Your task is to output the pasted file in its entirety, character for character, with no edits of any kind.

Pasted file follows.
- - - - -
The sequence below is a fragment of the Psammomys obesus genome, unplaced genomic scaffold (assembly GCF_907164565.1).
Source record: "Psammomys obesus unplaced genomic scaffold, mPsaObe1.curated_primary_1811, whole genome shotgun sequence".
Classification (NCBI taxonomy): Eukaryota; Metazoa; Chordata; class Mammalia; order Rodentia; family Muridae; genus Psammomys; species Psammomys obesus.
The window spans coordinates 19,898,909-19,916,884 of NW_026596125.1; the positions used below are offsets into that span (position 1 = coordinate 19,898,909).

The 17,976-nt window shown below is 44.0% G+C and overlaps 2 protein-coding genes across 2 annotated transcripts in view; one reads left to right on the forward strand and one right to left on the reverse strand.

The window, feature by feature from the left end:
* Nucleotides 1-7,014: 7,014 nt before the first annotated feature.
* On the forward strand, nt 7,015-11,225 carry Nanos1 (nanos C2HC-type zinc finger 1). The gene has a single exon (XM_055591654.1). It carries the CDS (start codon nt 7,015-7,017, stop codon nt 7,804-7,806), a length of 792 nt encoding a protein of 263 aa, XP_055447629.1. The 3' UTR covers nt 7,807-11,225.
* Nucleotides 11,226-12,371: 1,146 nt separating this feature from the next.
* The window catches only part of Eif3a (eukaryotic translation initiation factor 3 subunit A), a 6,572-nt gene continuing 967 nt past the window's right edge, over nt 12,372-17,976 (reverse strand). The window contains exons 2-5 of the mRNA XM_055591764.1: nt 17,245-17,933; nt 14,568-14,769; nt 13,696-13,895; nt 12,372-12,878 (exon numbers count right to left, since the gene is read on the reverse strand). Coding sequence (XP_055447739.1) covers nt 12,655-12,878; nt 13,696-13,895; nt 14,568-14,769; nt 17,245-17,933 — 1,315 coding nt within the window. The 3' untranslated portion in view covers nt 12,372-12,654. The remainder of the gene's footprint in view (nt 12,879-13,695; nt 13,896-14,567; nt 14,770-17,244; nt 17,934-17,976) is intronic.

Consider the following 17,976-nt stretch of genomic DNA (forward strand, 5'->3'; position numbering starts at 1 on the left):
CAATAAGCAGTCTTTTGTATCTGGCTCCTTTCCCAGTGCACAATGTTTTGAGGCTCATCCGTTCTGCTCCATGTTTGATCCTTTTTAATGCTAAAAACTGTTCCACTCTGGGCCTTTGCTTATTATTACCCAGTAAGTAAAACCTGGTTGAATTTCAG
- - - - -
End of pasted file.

The sequence below is a fragment of the Psammomys obesus genome, unplaced genomic scaffold (assembly GCF_907164565.1).
Source record: "Psammomys obesus unplaced genomic scaffold, mPsaObe1.curated_primary_1811, whole genome shotgun sequence".
Classification (NCBI taxonomy): Eukaryota; Metazoa; Chordata; class Mammalia; order Rodentia; family Muridae; genus Psammomys; species Psammomys obesus.
The window spans coordinates 19,898,909-19,916,884 of NW_026596125.1; the positions used below are offsets into that span (position 1 = coordinate 19,898,909).

The 17,976-nt window shown below is 44.0% G+C and overlaps 2 protein-coding genes across 2 annotated transcripts in view; one reads left to right on the forward strand and one right to left on the reverse strand.

The window, feature by feature from the left end:
* Nucleotides 1-7,014: 7,014 nt before the first annotated feature.
* On the forward strand, nt 7,015-11,225 carry Nanos1 (nanos C2HC-type zinc finger 1). The gene has a single exon (XM_055591654.1). It carries the CDS (start codon nt 7,015-7,017, stop codon nt 7,804-7,806), a length of 792 nt encoding a protein of 263 aa, XP_055447629.1. The 3' UTR covers nt 7,807-11,225.
* Nucleotides 11,226-12,371: 1,146 nt separating this feature from the next.
* The window catches only part of Eif3a (eukaryotic translation initiation factor 3 subunit A), a 6,572-nt gene continuing 967 nt past the window's right edge, over nt 12,372-17,976 (reverse strand). The window contains exons 2-5 of the mRNA XM_055591764.1: nt 17,245-17,933; nt 14,568-14,769; nt 13,696-13,895; nt 12,372-12,878 (exon numbers count right to left, since the gene is read on the reverse strand). Coding sequence (XP_055447739.1) covers nt 12,655-12,878; nt 13,696-13,895; nt 14,568-14,769; nt 17,245-17,933 — 1,315 coding nt within the window. The 3' untranslated portion in view covers nt 12,372-12,654. The remainder of the gene's footprint in view (nt 12,879-13,695; nt 13,896-14,567; nt 14,770-17,244; nt 17,934-17,976) is intronic.

Consider the following 17,976-nt stretch of genomic DNA (forward strand, 5'->3'; position numbering starts at 1 on the left):
CAATAAGCAGTCTTTTGTATCTGGCTCCTTTCCCAGTGCACAATGTTTTGAGGCTCATCCGTTCTGCTCCATGTTTGATCCTTTTTAATGCTAAAAACTGTTCCACTCTGGGCCTTTGCTTATTATTACCCAGTAAGTAAAACCTGGTTGAATTTCAG